A Day With Stephen A. Smith, The Hardest Working Man In Sports Television


LOS ANGELES — “Oh. My. Lord. … Watching Duke?! I’m sensing UNLV back in the day.”

It’s 4:30 a.m. and Stephen A. Smith is fired up in his downtown hotel room. Scott Van Pelt opens every episode of his midnight edition of SportsCenter by saying, “I’m not tired yet.” The same can be said about Stephen A. at just about any hour of the day.

Smith is on a conference call with First Take producers, Max Kellerman, and Molly Qerim Rose to figure out the rundown for that morning’s show. While Stephen A. knows “you can’t go wrong with the NFL” in the A-block, he’s most passionate about Zion Williamson and the Duke Blue Devils destroying Kentucky in their season opener the night before. Smith will talk about Duke on three different shows before lunch, never once getting bored by his full day that often involves repeating his opinions on multiple occasions.

A day in Smith’s life is never dull and always a bit hectic. After doing the production meeting from his hotel room — which only happens when they’re on the west coast — he arrives at ESPN’s L.A. studio a little before 6:00 a.m. PT to get makeup done, at which point he strolls over to the First Take studio to cut a promo for that day’s show. Shortly after that, he does a Get Up hit with Jalen Rose, appalled at Rose’s proclamation that Zion Williamson wouldn’t have cracked the starting lineup on the Fab Five at Michigan.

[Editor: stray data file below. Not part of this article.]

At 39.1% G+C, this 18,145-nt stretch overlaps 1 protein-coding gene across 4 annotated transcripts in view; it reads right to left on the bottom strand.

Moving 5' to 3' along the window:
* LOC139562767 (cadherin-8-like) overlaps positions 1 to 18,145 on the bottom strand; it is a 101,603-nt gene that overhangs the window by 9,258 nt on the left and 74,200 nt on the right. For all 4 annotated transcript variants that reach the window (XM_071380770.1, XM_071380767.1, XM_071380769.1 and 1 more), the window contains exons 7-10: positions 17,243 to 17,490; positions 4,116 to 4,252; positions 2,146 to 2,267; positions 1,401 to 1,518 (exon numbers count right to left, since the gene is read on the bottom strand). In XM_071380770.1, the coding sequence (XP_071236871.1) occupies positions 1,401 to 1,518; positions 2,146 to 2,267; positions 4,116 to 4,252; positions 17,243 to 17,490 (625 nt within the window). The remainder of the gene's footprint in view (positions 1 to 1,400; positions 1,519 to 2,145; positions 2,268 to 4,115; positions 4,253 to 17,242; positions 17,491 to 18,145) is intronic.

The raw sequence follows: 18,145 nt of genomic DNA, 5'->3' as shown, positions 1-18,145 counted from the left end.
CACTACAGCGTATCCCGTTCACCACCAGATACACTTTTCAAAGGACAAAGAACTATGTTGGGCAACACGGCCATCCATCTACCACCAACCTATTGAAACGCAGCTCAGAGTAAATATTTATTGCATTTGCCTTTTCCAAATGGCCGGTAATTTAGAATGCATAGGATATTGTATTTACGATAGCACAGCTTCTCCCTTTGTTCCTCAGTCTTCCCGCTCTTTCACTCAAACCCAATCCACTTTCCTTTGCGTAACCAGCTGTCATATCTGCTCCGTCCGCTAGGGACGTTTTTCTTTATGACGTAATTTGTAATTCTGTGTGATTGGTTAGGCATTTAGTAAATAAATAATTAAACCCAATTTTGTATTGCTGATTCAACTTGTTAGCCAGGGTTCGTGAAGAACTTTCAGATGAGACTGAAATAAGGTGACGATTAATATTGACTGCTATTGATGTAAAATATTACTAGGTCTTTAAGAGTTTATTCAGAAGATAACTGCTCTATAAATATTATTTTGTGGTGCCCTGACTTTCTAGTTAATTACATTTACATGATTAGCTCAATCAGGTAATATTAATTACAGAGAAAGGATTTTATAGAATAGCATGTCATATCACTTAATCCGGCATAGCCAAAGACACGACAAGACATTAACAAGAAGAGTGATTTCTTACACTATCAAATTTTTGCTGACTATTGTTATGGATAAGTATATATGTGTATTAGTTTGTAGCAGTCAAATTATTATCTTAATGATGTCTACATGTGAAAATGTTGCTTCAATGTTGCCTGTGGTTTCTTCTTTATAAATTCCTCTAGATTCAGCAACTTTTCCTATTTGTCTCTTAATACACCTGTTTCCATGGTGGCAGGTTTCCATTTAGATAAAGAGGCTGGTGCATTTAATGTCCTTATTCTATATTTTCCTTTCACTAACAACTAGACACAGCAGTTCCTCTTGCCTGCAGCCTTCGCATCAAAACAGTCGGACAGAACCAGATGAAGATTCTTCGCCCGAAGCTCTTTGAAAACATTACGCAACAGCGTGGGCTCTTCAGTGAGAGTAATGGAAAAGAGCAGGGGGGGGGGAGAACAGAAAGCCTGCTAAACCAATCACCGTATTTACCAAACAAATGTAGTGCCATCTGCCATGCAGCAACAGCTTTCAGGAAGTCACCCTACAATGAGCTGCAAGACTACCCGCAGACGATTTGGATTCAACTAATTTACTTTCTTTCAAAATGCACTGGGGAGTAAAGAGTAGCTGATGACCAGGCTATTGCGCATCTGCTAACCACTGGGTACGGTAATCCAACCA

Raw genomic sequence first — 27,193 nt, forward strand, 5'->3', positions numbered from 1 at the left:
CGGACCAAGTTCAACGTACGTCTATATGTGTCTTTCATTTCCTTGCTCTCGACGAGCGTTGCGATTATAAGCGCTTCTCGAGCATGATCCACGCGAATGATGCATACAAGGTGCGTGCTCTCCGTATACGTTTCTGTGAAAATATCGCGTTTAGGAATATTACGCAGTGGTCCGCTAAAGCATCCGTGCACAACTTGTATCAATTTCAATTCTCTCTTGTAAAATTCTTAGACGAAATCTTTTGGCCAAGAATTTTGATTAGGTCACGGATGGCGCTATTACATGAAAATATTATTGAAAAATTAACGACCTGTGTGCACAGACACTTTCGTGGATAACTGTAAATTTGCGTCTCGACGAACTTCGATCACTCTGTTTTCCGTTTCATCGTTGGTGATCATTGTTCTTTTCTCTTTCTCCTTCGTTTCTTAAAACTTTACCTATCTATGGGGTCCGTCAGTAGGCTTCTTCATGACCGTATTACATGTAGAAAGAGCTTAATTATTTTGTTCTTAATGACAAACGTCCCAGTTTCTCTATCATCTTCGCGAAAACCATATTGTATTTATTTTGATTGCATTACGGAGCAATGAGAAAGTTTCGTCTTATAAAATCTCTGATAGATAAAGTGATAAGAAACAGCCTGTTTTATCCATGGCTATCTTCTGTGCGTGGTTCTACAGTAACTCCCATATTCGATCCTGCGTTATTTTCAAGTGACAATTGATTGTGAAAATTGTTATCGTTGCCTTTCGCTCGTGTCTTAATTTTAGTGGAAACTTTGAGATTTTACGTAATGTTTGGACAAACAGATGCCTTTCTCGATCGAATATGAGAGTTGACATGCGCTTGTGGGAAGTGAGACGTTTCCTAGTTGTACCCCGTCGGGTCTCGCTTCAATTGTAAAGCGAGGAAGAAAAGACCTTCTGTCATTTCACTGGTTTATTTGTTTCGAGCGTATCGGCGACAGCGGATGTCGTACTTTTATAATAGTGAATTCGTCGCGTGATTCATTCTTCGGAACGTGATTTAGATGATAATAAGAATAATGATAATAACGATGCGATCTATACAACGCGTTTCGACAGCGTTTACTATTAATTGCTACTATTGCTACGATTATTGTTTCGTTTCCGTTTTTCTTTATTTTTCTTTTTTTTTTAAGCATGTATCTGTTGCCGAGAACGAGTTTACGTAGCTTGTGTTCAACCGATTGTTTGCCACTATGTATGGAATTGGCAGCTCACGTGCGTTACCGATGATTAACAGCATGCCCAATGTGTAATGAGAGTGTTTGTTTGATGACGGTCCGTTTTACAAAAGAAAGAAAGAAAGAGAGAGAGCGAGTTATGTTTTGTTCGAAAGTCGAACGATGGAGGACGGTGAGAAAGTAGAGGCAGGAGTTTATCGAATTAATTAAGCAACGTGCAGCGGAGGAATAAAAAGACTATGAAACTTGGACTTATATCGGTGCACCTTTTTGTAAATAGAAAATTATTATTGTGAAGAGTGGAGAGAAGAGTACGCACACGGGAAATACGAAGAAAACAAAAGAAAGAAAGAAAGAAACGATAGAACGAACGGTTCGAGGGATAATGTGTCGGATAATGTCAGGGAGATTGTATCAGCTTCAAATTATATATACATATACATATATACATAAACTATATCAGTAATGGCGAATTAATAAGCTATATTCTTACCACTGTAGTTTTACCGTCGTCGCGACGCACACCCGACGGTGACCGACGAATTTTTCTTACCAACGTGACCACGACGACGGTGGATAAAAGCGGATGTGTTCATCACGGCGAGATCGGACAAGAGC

That performance sets the tone for the rest of Smith’s day, beginning with two hours of First Take. Smith and Kellerman open the show with Duke talk, then debate Dez Bryant potentially signing with the Saints. The show truly takes off, however, once Smith gets on the subject of the miserable play of the Washington Wizards.

The volume of his voice raises from “near yell” to “actual yell” (there’s always another level for Stephen A., even when you are sure he’s at full throat). He calls for them to blow it up, suggesting a possible trade sending Bradley Beal to Los Angeles for Brandon Ingram, but the main target of his outrage is John Wall. Smith calls out Wall’s effort and play, being sure not to question his ability, and mentions his soon to kick in supermax extension, rattling off the year-by-year salary he’ll receive with increasing appall. Stephen A. — who is not a Wizards fan and has no ties to Washington D.C. beyond loving the city and wanting more reasons to go there for work — seems personally offended by the Wizards.

There are probably Wizards fans who aren’t as bothered by the team’s start as Smith, which is one of his greatest gifts.


Smith can take a topic to which he doesn’t have a personal connection and make it seem like the biggest deal in the world. Two days before his Wall rant, Smith pushed Michael Irvin into an unhinged tirade defending the Cowboys during a live show in Dallas. That segment immediately went viral, with Irvin breaking into an intense sweat, standing and shouting at the cameras, at Smith, at Kellerman, at the crowd, and anyone who would listen.